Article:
I'm letting the publishing world in on a little secret: the Internet is not destroying literature. In fact, a recent examination revealed scads of words spread across the Internet. Almost a Web, if you will. This "Web" is itself organized into pages, much like what we commonly call a book. I'll even go a step further: the new medium could breathe new life into a few old ones.

I recently convened what is, to my knowledge, the largest collective reading exercise in history. This summer, thousands of people from all over the world are reading Neil Gaiman's American Gods. They will then discuss the book using Twitter, a new-fangled technology that's doing for the epigram what Anne Frank did for diaries. HarperCollins could sell thousands of copies of American Gods, to say nothing of the needed revenue at small and large booksellers alike. You'd think, given the size of this largesse, that I had institutional support and publicity department powwows to help me along the way. Nope. In fact, I couldn't get most publishers to return my calls.

How did I do it? First, by adapting to the new rules, instead of trying to impose the old ones. About six weeks ago, I posted the following passage to my blog, crowdsourcing.com: "I have a dream. An idea. A maybe great notion. As Augie March might say, ‘I got a scheme.' What if everyone on Twitter read the same book at the same time?" I called it One Book, One Twitter and presented it as something of a lark. As it happens, other people found the scheme appealing, and because I didn't try to impose my own rules on it, my scheme metamorphosed into a movement.

Next, I didn't take my inspiration from the "book club," a venerable institution rooted in the lyceums of Victorian-era America. I was inspired instead by a more recent convention—what the NEA calls Big Reads, and what the innovative librarian Nancy Pearl calls If Everyone in Seattle Read the Same Book. What happens is that a lot of people with absolutely nothing in common suddenly have at least one thing in common. This builds what academics call social capital. Social capital is the WD-40 in our lives, the connections that result in new jobs, new spouses, and new friends. It's why George Bailey is the richest man in town. And what social scientists call "bridging" social capital allows connections to form between people who have nothing in common. Except, perhaps, that they happen to be reading the same book.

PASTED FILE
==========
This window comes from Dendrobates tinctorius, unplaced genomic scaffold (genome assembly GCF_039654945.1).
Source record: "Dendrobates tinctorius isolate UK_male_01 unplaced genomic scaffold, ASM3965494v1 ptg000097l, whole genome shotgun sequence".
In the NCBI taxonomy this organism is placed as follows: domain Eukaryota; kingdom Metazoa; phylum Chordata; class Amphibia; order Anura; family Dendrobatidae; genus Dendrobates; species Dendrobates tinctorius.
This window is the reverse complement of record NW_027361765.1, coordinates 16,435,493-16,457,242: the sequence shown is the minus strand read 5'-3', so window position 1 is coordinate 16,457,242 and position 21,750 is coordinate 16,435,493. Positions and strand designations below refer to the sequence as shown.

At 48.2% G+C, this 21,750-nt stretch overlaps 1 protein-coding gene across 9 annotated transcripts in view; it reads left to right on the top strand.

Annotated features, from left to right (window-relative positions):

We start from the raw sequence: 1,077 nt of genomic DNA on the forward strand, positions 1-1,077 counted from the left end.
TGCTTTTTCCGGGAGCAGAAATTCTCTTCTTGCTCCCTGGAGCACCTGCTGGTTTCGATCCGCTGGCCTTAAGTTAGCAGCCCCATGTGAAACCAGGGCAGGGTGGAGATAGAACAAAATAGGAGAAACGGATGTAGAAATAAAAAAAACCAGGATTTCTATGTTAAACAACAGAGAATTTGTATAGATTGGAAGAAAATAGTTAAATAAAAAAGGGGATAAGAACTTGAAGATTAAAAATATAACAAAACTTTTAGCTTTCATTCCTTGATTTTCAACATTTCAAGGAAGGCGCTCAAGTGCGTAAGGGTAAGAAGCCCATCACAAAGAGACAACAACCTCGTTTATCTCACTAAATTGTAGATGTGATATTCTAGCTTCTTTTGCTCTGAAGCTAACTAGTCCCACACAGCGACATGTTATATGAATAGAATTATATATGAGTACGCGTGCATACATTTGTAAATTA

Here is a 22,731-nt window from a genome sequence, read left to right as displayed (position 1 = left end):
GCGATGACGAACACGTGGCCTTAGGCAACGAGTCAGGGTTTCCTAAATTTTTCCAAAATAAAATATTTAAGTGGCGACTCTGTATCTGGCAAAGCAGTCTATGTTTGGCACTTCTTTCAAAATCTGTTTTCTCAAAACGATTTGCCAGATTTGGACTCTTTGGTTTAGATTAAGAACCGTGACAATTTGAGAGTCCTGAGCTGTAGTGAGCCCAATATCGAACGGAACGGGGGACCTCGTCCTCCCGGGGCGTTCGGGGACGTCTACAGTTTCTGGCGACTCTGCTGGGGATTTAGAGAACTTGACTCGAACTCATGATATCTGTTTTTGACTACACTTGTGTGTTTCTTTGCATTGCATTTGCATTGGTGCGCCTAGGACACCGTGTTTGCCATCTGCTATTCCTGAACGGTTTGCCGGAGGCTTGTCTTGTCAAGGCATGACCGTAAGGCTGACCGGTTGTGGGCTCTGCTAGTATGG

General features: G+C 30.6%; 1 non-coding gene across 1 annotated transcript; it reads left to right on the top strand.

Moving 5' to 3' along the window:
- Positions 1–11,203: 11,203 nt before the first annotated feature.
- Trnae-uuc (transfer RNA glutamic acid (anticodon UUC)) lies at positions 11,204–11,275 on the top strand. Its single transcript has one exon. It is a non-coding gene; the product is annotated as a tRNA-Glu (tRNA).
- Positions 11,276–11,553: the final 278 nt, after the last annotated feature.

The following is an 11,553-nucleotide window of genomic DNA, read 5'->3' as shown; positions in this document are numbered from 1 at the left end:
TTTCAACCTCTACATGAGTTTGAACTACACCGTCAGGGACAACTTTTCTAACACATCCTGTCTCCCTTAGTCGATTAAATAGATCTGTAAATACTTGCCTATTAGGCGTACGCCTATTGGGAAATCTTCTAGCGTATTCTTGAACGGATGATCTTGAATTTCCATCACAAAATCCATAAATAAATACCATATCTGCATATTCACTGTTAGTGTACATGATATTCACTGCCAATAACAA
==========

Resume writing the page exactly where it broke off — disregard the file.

People have noted, with some disdain, that Twitter isn't conducive to book clubs. This ignores that One Book, One Twitter isn't meant to act anything like a book club, in which people who know each other offer lengthy, personal exegetics about a book, becoming closer to people they already know. In this case, thousands of people who've never met will gather to dish out insights, questions, and commentary in the machine gun bursts that are Twitter's native form (Twitter constrains each entry to 140 characters). If someone writes something especially witty or incisive, it will invariably be syndicated ("retweeted," in the jargon of the technology) by others, so that it reaches many eyes. There's no pretense that one might possibly know everything else one is saying about the book. Instead, it's a fire hose of commentary, much of it inane, some of it funny, a bit of it brilliant. Each person—and that includes me—will get to dip a thimble.

Finally, I cheerfully conceded any ownership over my project. Who started One Book, One Twitter? Me. Who runs it? Dunno. The people reading the book, I guess. That's what this new world, which Clay Shirky aptly calls an age of organizing without organizations, looks like. And One Book, One Twitter is what it looks like for book publishers. A lot of people reading, a lot of people buying books, but doing so of their own accord. In one week they've created soundtrack accompaniments to the book, Google map mashups showing the global distribution of our readers, and logos to be displayed in bookstores. No one directed them to do any of this. The last paragraph in my book on crowdsourcing ends with what I call a cardinal rule: "Ask not what your community can do for you, but what you can do for your community." Replace community with readers, and you have what could be a blueprint for a book publishing strategy.

Jeff Howe is a Nieman Fellow at Harvard University and a contributing editor at Wired. Crown Business published his book Crowdsourcing: Why the Power of the Crowd Is Driving the Future of Business in 2008.